ORDERED and ADJUDGED that the temporary injunction imposed on CNN at the hearing this morning is continued until such time as the court can review the contents of the tape recordings in CNN's possession. In order to avert a situation which would require recusal of the undersigned on the basis of exposure to privileged attorney-client communications, review *1035 of the tapes at issue will be undertaken by the Honorable William C. Turnoff, who will thereupon determine whether anything contained in the recordings presents a clear, immediate, and irreparable danger to Defendant's right to a fair trial. In order to accomplish this necessary task CNN will be required to produce copies of the tapes currently in its possession.
DONE and ORDERED.
THIS CAUSE IS before the court upon the Motion of Defendant Manuel Noriega for an injunction restraining Cable News Network, Inc. and its corporate parent, Turner Broadcasting System, Inc. (collectively "CNN") from broadcasting the contents of tape recordings containing privileged attorney-client communications.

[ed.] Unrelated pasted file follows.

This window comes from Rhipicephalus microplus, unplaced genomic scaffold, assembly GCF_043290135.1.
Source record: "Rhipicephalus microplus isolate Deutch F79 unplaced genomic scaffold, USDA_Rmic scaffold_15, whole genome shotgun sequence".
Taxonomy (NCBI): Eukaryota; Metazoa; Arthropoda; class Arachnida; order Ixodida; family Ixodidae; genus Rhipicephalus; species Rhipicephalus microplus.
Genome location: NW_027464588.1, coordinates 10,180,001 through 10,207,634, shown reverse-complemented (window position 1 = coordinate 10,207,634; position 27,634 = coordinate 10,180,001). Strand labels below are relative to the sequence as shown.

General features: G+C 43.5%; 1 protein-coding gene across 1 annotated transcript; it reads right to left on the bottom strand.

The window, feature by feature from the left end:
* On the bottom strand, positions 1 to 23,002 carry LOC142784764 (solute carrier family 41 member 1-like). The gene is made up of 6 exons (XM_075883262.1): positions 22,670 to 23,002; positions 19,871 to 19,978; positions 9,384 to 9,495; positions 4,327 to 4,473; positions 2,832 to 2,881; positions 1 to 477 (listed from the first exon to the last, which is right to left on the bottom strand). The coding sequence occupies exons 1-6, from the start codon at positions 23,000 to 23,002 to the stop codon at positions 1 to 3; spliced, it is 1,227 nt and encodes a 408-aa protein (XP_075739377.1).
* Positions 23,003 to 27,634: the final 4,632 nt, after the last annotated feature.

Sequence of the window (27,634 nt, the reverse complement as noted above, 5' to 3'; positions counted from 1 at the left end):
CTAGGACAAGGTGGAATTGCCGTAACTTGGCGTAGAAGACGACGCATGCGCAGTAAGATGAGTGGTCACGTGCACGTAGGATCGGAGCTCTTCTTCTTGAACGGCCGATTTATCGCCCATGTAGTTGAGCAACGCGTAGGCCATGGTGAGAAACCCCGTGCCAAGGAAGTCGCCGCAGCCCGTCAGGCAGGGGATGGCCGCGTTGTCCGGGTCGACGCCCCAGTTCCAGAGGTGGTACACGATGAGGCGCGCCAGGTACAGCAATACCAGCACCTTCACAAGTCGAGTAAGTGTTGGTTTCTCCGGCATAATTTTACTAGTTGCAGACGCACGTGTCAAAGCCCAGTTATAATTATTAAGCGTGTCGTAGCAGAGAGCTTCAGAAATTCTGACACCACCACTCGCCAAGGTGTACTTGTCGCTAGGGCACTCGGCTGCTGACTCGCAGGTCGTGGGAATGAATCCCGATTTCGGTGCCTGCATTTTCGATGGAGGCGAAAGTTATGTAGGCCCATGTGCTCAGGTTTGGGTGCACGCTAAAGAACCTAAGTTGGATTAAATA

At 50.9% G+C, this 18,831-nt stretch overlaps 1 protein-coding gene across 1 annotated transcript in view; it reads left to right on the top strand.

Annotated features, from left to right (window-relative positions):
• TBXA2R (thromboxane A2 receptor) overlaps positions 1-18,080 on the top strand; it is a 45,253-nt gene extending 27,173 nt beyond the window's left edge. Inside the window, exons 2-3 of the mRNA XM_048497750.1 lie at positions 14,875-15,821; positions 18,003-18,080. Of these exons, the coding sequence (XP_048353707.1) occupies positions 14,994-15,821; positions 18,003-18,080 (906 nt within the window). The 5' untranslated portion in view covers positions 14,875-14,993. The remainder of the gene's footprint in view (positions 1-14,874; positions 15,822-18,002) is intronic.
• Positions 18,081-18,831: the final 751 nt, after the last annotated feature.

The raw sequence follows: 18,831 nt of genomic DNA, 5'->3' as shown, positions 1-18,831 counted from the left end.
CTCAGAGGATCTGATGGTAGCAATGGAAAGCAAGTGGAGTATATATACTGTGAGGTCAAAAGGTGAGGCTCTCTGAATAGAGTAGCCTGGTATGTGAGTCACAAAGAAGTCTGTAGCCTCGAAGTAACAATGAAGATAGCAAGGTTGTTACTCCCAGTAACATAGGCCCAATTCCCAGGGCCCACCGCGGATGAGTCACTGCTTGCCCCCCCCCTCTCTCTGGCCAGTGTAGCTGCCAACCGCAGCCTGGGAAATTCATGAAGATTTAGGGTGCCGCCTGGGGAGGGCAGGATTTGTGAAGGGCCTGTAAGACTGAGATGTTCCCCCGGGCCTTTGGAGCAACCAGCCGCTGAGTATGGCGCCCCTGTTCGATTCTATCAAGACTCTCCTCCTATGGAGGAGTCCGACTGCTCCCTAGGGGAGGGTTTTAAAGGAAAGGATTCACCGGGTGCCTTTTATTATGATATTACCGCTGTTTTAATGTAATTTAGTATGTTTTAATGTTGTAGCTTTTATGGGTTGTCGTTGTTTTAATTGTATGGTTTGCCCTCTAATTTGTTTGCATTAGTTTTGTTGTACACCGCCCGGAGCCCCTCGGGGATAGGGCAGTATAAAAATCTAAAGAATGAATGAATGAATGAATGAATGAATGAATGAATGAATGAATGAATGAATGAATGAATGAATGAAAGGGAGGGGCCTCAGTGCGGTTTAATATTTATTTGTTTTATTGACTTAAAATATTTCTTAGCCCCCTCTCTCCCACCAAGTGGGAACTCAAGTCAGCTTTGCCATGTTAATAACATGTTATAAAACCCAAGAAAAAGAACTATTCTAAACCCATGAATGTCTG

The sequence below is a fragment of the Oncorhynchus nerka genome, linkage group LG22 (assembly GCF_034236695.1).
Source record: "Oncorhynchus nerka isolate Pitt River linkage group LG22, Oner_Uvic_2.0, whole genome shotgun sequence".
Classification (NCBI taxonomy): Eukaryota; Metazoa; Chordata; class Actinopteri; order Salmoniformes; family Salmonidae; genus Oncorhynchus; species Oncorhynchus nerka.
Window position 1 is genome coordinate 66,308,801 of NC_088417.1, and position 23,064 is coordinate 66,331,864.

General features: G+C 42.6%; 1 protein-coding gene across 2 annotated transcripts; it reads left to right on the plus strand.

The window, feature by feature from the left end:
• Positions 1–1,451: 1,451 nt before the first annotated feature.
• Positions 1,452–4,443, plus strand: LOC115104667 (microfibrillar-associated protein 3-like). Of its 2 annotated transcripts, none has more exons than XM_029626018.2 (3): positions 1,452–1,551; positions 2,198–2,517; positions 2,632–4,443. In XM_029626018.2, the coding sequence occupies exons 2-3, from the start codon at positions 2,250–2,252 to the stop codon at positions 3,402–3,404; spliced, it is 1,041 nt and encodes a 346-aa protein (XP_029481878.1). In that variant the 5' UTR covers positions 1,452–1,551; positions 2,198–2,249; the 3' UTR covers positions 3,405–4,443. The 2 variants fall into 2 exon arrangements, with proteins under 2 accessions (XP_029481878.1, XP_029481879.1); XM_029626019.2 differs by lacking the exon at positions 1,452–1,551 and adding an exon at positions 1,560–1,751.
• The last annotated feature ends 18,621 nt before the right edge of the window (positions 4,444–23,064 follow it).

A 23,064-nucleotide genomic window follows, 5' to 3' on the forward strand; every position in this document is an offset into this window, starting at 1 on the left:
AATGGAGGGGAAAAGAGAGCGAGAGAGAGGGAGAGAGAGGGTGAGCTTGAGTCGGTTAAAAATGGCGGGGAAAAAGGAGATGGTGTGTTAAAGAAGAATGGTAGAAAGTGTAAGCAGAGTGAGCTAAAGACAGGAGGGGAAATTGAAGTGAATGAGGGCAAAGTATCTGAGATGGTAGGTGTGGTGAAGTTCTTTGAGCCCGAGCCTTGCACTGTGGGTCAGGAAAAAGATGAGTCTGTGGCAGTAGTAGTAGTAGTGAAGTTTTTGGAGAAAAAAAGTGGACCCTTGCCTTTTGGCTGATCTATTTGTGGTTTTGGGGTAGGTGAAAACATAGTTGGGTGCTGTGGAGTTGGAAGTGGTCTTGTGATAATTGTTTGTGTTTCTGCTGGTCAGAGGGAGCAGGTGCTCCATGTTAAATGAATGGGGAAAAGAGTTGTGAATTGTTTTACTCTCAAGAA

At 8:30 a.m. on November 8, 1990, the court convened an emergency hearing on Defendant's motion. At the conclusion of the hearing, the court ordered CNN to refrain from broadcasting the tapes until 6:00 p.m. on the same day, so as to provide the court with time to deliberate on the novel issues raised by the motion. The court subsequently entered an Order continuing its temporary restraint until such time as a federal magistrate could review the contents of the tape recordings and determine whether defendant Noriega's right to a fair trial would be jeopardized by publication of the contents of the attorney-client communications. The court's temporary restraining order and Order continuing the temporary restraint did not and do not apply to conversations which do not contain privileged attorney-client communications.
In light of CNN's emergency appeal of the court's order to the Eleventh Circuit Court of Appeals, the court enters this Supplemental Order to further clarify and elaborate on the court's decision.